Logistics; Operations Management; Emergency Management; Humanitarian Assistance; Sustainability; Humanitarian Logistics ; Relevance; Research with Practice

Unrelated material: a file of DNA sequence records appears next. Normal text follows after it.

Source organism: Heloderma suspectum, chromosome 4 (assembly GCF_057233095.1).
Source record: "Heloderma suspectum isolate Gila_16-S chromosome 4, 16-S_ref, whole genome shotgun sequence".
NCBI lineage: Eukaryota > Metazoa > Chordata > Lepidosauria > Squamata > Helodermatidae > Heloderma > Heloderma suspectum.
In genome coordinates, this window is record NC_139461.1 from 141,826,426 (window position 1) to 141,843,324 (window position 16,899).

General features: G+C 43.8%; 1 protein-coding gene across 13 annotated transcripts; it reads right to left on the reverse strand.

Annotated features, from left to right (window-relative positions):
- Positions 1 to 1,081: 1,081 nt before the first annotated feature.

PurposeThis paper is based on a panel discussion at EurOMA 2015. The purpose of this paper is to identify a number of barriers to relevant research in humanitarian logistics. The authors propose a charter of ten rules for conducting relevant humanitarian research.Design/methodology/approachThe authors use operations management literature to identify best practices for doing research with practice. The authors compile, condense and interpret opinions expressed by three academics and one practitioner at the panel discussion, and illustrate them through quotes.FindingsThe increasing volume of papers published in the humanitarian logistics literature has not led to a proportional impact on practice. The authors identify a number of reasons for this, such as poor problem definition, difficult access to data or lack of contextualization. The authors propose a charter of ten rules that have the potential to make humanitarian logistics research more relevant for practice.Practical implications By developing best practices for doing relevant research in humanitarian logistics, this paper enables the academic community and practice to better work together on relevant and impactful research projects. Academic knowledge combined with practice-inspired problems has the potential to generate significant improvements to humanitarian practice.Originality/valueThis paper is the first to address the problem of relevance of humanitarian logistics research. It is also one of the few papers involving a practitioner to discuss practical relevance of research. Through this unique approach, it is hoped that this paper provides a set of particularly helpful recommendations for researchers studying humanitarian logistics.